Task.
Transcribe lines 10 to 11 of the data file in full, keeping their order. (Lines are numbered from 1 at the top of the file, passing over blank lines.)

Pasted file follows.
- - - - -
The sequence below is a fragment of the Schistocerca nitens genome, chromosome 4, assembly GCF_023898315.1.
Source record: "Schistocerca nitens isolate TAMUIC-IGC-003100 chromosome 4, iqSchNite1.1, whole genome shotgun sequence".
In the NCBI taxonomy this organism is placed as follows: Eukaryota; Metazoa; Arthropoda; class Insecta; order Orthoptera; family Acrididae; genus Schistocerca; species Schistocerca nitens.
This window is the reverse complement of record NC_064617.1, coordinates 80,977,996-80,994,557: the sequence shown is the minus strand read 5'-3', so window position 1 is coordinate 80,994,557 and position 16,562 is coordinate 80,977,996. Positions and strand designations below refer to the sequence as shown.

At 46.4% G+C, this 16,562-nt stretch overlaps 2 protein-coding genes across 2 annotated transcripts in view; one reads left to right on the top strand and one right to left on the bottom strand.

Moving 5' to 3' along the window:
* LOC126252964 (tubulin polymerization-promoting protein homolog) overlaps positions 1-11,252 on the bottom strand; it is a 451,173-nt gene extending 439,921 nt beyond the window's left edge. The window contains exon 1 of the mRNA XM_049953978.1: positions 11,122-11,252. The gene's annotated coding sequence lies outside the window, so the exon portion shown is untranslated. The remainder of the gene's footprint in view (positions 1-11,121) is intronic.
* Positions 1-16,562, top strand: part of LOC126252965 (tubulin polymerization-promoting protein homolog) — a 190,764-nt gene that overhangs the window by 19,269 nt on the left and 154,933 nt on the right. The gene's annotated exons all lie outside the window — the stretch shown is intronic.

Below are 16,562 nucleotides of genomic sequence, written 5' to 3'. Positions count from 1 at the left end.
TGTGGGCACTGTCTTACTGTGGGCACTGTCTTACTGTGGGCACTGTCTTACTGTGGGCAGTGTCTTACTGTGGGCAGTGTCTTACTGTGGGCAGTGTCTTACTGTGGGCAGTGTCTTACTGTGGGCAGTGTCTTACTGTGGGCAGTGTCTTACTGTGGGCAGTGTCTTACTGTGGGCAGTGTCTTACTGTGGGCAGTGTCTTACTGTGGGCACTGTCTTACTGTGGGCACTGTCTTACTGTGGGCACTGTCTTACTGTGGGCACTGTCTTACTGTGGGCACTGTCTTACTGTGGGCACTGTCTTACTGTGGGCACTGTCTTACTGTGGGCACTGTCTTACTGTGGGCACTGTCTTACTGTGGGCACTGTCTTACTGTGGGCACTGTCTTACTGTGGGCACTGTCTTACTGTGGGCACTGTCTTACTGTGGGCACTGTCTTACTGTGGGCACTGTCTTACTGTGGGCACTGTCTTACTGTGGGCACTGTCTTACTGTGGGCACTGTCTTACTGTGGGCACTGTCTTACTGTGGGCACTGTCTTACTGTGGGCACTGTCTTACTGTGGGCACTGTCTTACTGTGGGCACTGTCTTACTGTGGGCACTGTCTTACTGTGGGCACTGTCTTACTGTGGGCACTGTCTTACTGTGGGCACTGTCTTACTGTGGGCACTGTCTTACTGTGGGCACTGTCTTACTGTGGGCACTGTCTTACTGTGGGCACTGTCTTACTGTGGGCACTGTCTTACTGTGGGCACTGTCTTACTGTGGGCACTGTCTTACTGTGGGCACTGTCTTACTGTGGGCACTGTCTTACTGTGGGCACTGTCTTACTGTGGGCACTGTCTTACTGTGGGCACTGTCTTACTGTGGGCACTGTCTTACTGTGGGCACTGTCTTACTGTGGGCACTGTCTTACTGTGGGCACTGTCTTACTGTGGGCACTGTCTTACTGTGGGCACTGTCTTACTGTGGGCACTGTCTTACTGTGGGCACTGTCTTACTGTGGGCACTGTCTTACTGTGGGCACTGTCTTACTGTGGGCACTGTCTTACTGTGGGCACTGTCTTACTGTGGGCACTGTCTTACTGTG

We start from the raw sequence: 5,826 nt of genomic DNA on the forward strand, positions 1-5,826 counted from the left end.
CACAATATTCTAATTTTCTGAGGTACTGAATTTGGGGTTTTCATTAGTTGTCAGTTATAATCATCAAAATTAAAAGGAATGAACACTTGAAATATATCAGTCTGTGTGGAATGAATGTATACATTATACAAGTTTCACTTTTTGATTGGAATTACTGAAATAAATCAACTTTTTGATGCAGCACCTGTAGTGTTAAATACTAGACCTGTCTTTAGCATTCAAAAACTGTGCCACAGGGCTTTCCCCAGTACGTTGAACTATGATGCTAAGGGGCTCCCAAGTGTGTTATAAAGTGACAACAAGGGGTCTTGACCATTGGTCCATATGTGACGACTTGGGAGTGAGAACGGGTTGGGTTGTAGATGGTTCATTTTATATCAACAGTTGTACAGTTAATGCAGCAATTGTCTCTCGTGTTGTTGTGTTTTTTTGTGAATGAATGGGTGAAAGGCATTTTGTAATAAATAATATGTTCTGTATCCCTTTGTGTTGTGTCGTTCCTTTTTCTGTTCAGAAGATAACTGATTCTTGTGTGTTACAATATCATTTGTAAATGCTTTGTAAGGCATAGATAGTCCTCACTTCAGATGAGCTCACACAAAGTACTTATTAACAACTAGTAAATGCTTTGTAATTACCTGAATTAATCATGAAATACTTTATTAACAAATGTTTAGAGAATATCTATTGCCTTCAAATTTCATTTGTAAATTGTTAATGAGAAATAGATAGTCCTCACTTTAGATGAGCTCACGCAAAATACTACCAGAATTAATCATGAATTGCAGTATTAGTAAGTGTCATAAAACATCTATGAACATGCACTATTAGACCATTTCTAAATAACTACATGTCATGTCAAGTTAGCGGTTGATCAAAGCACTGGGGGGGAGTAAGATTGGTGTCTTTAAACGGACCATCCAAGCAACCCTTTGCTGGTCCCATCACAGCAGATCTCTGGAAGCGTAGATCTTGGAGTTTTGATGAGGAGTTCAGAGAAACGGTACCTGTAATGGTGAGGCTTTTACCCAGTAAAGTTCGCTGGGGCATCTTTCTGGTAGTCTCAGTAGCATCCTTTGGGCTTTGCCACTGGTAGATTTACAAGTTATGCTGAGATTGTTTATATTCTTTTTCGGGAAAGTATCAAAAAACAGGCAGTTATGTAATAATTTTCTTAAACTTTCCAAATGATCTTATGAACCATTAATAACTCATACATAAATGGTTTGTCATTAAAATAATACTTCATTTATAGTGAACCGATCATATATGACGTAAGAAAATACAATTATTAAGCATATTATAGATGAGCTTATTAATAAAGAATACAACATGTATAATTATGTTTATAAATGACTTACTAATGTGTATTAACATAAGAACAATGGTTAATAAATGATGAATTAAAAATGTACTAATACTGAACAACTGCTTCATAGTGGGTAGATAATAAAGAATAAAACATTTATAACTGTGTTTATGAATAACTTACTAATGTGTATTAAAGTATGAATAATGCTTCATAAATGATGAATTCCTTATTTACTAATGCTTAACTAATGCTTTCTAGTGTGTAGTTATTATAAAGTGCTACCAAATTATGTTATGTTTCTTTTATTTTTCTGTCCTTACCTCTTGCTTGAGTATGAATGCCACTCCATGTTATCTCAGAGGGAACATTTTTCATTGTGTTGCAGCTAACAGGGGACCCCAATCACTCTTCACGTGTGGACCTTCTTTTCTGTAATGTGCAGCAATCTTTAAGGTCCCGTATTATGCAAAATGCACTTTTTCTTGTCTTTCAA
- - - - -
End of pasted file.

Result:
TGTGGGCACTGTCTTACTGTGGGCACTGTCTTACTGTGGGCACTGTCTTACTGTGGGCAGTGTCTTACTGTGGGCAGTGTCTTACTGTGGGCAGTGTCTTACTGTGGGCAGTGTCTTACTGTGGGCAGTGTCTTACTGTGGGCAGTGTCTTACTGTGGGCAGTGTCTTACTGTGGGCAGTGTCTTACTGTGGGCAGTGTCTTACTGTGGGCACTGTCTTACTGTGGGCACTGTCTTACTGTGGGCACTGTCTTACTGTGGGCACTGTCTTACTGTGGGCACTGTCTTACTGTGGGCACTGTCTTACTGTGGGCACTGTCTTACTGTGGGCACTGTCTTACTGTGGGCACTGTCTTACTGTGGGCACTGTCTTACTGTGGGCACTGTCTTACTGTGGGCACTGTCTTACTGTGGGCACTGTCTTACTGTGGGCACTGTCTTACTGTGGGCACTGTCTTACTGTGGGCACTGTCTTACTGTGGGCACTGTCTTACTGTGGGCACTGTCTTACTGTGGGCACTGTCTTACTGTGGGCACTGTCTTACTGTGGGCACTGTCTTACTGTGGGCACTGTCTTACTGTGGGCACTGTCTTACTGTGGGCACTGTCTTACTGTGGGCACTGTCTTACTGTGGGCACTGTCTTACTGTGGGCACTGTCTTACTGTGGGCACTGTCTTACTGTGGGCACTGTCTTACTGTGGGCACTGTCTTACTGTGGGCACTGTCTTACTGTGGGCACTGTCTTACTGTGGGCACTGTCTTACTGTGGGCACTGTCTTACTGTGGGCACTGTCTTACTGTGGGCACTGTCTTACTGTGGGCACTGTCTTACTGTGGGCACTGTCTTACTGTGGGCACTGTCTTACTGTGGGCACTGTCTTACTGTGGGCACTGTCTTACTGTGGGCACTGTCTTACTGTGGGCACTGTCTTACTGTGGGCACTGTCTTACTGTGGGCACTGTCTTACTGTGGGCACTGTCTTACTGTGGGCACTGTCTTACTGTGGGCACTGTCTTACTGTGGGCACTGTCTTACTGTGGGCACTGTCTTACTGTGGGCACTGTCTTACTGTGGGCACTGTCTTACTGTG

We start from the raw sequence: 5,826 nt of genomic DNA on the forward strand, positions 1-5,826 counted from the left end.